“A thousand ships with thousand cargoes are being unladen every week. And not only is each package of this vast and varied merchandise picked up and set down accurately, but each is weighed and opened, sampled and recorded, and again stitched up and laid in its place, without haste, or waste, or hurry, or confusion by a very few men in shirt-sleeves, who, working with the utmost organisation in the common interest… are yet able to pause in their work and say to the casual visitor, “Would you like to see what sort of thing we sometimes find in sacks of cinnamon? Look at this snake!”.
3. Be a Feminist
Woolf was deeply aware that men and women fit themselves into rigid gender roles, and as they do so, overlook their fuller personalities. In her eyes, in order to grow, we need to do some gender-bending; we need to seek experiences that blur what it means to be “a real man” or “a real woman.”
Woolf had a few lesbian affairs in her life, and she wrote a magnificently bold queer text, Orlando, a portrait of her lover Vita, described as a nobleman who becomes a woman.
Vita Sackville-West in her twenties
“It is fatal to be a man or woman pure and simple; one must be woman-manly or man-womanly.” (A Room of One’s Own).
In her anti-war tract, Three Guineas, Woolf argued that we will only ever end war by rethinking the habit of “pitting of sex against sex… all this claiming of superiority and imputing of inferiority… belong to the private-school stage of human existence where there are ‘sides,’ and it is necessary for one side to beat another side, and of the utmost importance to walk up to a platform and receive from the hands of the Headmaster a highly ornamental pot.”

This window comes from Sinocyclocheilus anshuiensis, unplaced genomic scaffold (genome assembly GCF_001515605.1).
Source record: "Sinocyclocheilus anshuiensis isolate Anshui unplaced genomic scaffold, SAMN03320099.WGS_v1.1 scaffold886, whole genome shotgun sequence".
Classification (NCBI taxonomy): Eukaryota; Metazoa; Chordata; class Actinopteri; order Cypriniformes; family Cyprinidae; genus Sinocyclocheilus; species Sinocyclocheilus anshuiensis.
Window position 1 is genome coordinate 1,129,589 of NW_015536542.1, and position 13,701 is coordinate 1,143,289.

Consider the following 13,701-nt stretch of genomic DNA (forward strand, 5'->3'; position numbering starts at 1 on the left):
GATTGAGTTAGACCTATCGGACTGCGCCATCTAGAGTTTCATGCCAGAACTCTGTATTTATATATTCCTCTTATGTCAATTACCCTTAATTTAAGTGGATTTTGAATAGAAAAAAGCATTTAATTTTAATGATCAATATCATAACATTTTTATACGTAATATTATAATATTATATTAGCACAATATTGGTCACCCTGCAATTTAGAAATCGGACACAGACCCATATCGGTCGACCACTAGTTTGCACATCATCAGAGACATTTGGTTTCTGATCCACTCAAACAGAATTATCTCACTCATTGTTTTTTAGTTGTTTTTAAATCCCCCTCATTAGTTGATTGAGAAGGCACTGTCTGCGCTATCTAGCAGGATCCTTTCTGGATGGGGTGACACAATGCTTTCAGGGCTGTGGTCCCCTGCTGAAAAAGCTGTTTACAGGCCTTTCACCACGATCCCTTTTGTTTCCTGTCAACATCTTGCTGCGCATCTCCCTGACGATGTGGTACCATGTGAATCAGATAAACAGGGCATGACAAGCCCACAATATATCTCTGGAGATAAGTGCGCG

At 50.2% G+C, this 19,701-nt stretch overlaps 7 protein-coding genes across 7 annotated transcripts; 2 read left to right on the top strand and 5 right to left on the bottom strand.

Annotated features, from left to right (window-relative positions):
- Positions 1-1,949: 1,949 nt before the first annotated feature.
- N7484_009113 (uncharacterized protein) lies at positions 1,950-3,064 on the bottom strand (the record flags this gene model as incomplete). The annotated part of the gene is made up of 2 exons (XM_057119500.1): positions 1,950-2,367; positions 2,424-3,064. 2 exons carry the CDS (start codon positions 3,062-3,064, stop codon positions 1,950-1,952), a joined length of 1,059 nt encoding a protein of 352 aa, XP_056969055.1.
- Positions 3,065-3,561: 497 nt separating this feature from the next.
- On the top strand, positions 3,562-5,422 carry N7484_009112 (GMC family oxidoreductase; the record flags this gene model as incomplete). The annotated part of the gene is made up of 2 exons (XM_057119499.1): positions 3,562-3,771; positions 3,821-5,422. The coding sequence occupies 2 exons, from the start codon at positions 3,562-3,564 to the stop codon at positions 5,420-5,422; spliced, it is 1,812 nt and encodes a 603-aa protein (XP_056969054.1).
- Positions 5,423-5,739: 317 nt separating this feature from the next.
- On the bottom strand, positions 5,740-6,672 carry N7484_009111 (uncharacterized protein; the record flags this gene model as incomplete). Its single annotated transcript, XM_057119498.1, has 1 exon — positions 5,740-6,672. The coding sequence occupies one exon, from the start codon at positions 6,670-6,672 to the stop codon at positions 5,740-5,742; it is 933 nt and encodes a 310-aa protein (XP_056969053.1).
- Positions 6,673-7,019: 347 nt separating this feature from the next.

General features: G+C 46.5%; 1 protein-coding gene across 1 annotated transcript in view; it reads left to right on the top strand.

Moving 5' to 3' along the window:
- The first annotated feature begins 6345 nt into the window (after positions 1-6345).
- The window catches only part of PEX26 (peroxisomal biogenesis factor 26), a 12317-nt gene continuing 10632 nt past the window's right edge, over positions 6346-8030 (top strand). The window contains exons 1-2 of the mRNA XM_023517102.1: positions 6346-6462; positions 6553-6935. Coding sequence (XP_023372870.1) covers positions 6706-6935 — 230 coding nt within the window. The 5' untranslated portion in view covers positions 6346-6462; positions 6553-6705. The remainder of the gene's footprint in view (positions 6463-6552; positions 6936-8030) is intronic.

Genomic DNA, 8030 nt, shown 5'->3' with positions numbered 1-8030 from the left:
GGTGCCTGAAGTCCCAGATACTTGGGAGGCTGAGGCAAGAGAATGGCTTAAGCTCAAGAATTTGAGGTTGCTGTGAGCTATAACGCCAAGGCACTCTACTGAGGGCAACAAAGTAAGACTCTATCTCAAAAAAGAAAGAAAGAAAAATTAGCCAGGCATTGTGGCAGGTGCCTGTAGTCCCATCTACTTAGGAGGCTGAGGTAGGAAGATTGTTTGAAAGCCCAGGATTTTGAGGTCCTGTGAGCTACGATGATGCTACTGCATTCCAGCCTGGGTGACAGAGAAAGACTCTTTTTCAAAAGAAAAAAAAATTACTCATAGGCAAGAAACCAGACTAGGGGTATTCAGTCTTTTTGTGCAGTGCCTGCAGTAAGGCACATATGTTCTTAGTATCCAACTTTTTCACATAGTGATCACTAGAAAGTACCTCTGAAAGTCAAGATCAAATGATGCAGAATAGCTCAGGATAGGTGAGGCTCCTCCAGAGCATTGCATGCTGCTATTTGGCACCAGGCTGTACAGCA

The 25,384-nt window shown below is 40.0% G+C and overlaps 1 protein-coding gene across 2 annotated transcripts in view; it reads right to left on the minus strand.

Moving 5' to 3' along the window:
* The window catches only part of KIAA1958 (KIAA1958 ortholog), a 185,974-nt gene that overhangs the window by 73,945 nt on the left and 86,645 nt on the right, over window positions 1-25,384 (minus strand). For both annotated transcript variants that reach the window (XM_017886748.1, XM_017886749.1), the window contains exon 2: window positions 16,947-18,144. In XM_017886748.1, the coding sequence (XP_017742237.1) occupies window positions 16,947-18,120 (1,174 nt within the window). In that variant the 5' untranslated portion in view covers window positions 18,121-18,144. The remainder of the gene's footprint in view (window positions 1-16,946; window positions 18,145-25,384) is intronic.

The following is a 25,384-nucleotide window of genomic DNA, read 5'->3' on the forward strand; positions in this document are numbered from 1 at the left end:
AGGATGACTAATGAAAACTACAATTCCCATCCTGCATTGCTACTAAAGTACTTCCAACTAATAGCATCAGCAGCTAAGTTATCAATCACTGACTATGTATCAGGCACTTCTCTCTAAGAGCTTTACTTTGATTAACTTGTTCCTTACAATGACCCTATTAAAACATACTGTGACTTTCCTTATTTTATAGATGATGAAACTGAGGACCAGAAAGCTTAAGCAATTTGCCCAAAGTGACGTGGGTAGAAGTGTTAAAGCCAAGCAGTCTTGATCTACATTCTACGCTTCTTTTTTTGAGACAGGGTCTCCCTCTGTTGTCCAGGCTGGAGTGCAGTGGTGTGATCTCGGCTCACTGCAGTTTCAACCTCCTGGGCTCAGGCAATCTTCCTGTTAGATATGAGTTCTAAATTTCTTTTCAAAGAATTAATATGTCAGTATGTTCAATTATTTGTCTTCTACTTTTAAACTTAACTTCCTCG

Woolf wished desperately to raise the status of women in her society. She recognised that the problem was largely down to money. Women didn’t have freedom, especially freedom of the spirit, because they didn’t control their own income: ‘Women have always been poor, not for two hundred years merely, but from the beginning of time. Women have had less intellectual freedom than the sons of Athenian slaves. Women have not had a dog’s chance of writing poetry.’
Her great feminist rallying cry, A Room of One’s Own, culminated in a specific, political demand: in order to stand on the same intellectual footing as men, women needed not only dignity, but also equal rights to education, an income of “five hundred pounds a year” and “a room of one’s own.”
Woolf was probably the best writer in the English language for describing our minds without the jargon of clinical psychology. The generation before her, the Victorians, wrote novels focused on external details: city scenes, marriages, wills… Woolf envisioned a new form of expression that would focus instead on how it feels inside to know ourselves and other people.
The Dreadnought hoaxers in Abyssinian regalia; Woolf is the bearded figure on the far left
Books like Woolf’s—which aren’t overly sarcastic, caught up in adventure plots, or cradled in convention—are a contract. She’s expecting us to turn down the outside volume, to try on her perspective and to spend energy with subtle sentences. And in turn, she offers us the opportunity to notice the tremors we normally miss, and to better appreciate moths, our own headaches and our fascinating and fluid sexualities.